Key concepts
Engineering
Pressure
Physics
 
Introduction
Have you ever watched a sailboat or a windsurfer zip along without the help of a motor? You're witnessing the power of the wind. But getting speed from the wind is all about harnessing it well. And knowing just a little bit about how pressure works can help you design a better boat. Then you can challenge different sail designs to a breath-powered boat race. Anchors aweigh!
 
Background
Air is made up of tiny particles called molecules. When you blow on your hand, you can feel a breeze because you are pushing the air molecules with your breath. The force of air molecules pushing against the surface of an object in scientific terms is known as "pressure." In this activity you will explore firsthand how air pressure can make objects move.
 
Materials

  • Materials for at least two similar boats, such as aluminum foil; Styrofoam cartons; pieces of pool noodle
  • Materials for at least two similar sails, such as paper or foam craft sheets
  • A long, straight aquatic racetrack (Some items that work well for this include water-filled, capped vinyl rain gutters—which can be found at home improvement stores—long plastic tubs or a bathtub. A large body of still water, such as a swimming pool with a straight edge, can work, too.)
  • Straws
  • Craft sticks
  • Tape
  • Scissors
  • Water to fill your racing spot, if necessary
  • Someone to act as the official for the race
  • Area without too much wind
  • Stopwatch
 
Preparation
  • Build at least two identical boats using materials that are lightweight and waterproof, such as from aluminum foil or pieces of pool noodles. Why does the boat need to be lightweight? Why should they be matching?
  • Next, make the masts by taping straws or craft sticks perpendicularly to the boats or by carefully cutting a slit into pool noodle pieces and inserting the craft sticks. Each boat gets one mast.
  • Now it's time to design the sails! What shapes might help the boat move the fastest?
  • Cut a piece of lightweight paper or foam craft sheet to act as the mainsail for each boat. No need to match this time! In fact, try different shapes to see what works best.
  • Carefully poke holes in either end of the sheets and slide the sails onto the mast of each boat through the holes—or tape them to the masts.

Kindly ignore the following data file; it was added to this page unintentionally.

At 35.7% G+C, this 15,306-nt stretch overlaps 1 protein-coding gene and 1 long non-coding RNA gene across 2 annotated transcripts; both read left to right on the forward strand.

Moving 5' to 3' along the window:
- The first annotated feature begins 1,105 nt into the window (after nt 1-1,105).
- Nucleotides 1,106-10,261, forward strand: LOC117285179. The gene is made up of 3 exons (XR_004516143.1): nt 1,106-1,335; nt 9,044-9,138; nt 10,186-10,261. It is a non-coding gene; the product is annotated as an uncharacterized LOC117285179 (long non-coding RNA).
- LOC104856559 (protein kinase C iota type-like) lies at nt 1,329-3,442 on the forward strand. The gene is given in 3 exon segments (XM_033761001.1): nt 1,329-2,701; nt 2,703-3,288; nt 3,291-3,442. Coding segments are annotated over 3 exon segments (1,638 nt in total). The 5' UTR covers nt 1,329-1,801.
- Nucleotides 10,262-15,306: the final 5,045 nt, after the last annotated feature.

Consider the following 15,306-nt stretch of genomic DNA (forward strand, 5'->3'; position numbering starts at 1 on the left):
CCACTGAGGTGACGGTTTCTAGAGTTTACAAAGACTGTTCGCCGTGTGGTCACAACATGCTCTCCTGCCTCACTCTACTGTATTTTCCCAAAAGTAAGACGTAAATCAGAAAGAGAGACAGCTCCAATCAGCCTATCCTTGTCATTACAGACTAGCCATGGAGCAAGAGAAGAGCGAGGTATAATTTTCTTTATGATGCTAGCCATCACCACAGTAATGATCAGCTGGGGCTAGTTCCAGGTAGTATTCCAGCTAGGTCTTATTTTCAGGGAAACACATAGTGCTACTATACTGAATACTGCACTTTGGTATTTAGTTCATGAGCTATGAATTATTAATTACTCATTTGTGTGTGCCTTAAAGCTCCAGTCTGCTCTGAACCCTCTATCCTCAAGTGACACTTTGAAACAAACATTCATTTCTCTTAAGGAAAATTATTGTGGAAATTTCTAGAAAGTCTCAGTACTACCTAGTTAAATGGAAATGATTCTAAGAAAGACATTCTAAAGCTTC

• Optional: Decorate your boats in any way you'd like.
  • Prepare the racetrack and get ready to race!
 
Procedure
  • Place the first boat at the starting line and be prepared with a straw to start blowing on your boat's sail. Why do you think it is important to find a spot without too much wind for this test?
  • When the official says, "Go!" he or she should start the stopwatch. Start blowing through a straw aimed at the first boat's sail. Follow the boat down the track and blow at the sail as you go, but don't use the straw itself to push the boat forward! Have the official stop the stopwatch as soon as the boat reaches the designated finish line of the track. How long did it take for the boat to get to the end of the track? How many times did you have to blow through the straw? Did you boat seem to sail easily?
  • Next it's time to try out the second boat! After you've caught your breath repeat the procedure. Which boat got to the finish line faster? Did they sail differently?
  • Extra: You can challenge a friend or family member to a race. If you don't have two identical tracks to race simultaneously, you can each compete in a speed trial with the stopwatch to see who can get the fastest time. What variables other than sail or boat designs might be at play when racing against another person?
  • Extra: How much do you think your sail size made a difference? Try the activity again by building boats with sails of different sizes but similar shapes. How big or little of a sail was the most successful? Why do you think that is?
  • Extra: How fast can you get your boat to go? Try out sails of all different shapes, sizes and materials. What was the best combination of size, shape and material?


Observations and results
Air pressure moves the boat because more force is being exerted on one side of the boat than the other. The harder you blow, the faster the air molecules move and the more pressure you put on the boat’s sail. Your breath is acting just like wind does on real boats!
 
More to explore
How It Works: Sailboats, from the Smithsonian Institution
The Physics of Sailing, from QUEST
Sailing, from PBS Kids
Design and Race Boats, from the Museum of Science and Industry, Chicago
 

This activity brought to you in partnership with Museum of Science and Industry in Chicago

Museum of Science and Industry in Chicago